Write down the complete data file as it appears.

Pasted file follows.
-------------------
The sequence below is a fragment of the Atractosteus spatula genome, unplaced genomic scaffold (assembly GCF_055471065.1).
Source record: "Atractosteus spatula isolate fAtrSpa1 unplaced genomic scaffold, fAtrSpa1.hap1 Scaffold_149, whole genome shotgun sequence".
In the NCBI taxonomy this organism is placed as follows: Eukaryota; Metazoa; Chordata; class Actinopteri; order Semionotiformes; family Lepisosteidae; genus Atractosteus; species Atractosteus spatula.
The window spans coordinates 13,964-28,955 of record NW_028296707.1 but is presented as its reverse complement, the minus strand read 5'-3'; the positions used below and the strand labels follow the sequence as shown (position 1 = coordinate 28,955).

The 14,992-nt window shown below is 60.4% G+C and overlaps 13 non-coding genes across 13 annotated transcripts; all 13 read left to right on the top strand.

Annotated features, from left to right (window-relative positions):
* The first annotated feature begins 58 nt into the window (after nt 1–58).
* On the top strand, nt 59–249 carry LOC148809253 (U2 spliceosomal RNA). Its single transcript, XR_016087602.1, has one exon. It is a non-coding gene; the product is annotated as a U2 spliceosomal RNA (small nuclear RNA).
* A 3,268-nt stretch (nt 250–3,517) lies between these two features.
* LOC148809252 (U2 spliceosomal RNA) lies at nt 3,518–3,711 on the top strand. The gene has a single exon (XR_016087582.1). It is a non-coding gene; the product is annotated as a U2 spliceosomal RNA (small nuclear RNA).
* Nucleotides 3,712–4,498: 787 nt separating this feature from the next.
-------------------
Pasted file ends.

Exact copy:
The sequence below is a fragment of the Atractosteus spatula genome, unplaced genomic scaffold (assembly GCF_055471065.1).
Source record: "Atractosteus spatula isolate fAtrSpa1 unplaced genomic scaffold, fAtrSpa1.hap1 Scaffold_149, whole genome shotgun sequence".
In the NCBI taxonomy this organism is placed as follows: Eukaryota; Metazoa; Chordata; class Actinopteri; order Semionotiformes; family Lepisosteidae; genus Atractosteus; species Atractosteus spatula.
The window spans coordinates 13,964-28,955 of record NW_028296707.1 but is presented as its reverse complement, the minus strand read 5'-3'; the positions used below and the strand labels follow the sequence as shown (position 1 = coordinate 28,955).

The 14,992-nt window shown below is 60.4% G+C and overlaps 13 non-coding genes across 13 annotated transcripts; all 13 read left to right on the top strand.

Annotated features, from left to right (window-relative positions):
* The first annotated feature begins 58 nt into the window (after nt 1–58).
* On the top strand, nt 59–249 carry LOC148809253 (U2 spliceosomal RNA). Its single transcript, XR_016087602.1, has one exon. It is a non-coding gene; the product is annotated as a U2 spliceosomal RNA (small nuclear RNA).
* A 3,268-nt stretch (nt 250–3,517) lies between these two features.
* LOC148809252 (U2 spliceosomal RNA) lies at nt 3,518–3,711 on the top strand. The gene has a single exon (XR_016087582.1). It is a non-coding gene; the product is annotated as a U2 spliceosomal RNA (small nuclear RNA).
* Nucleotides 3,712–4,498: 787 nt separating this feature from the next.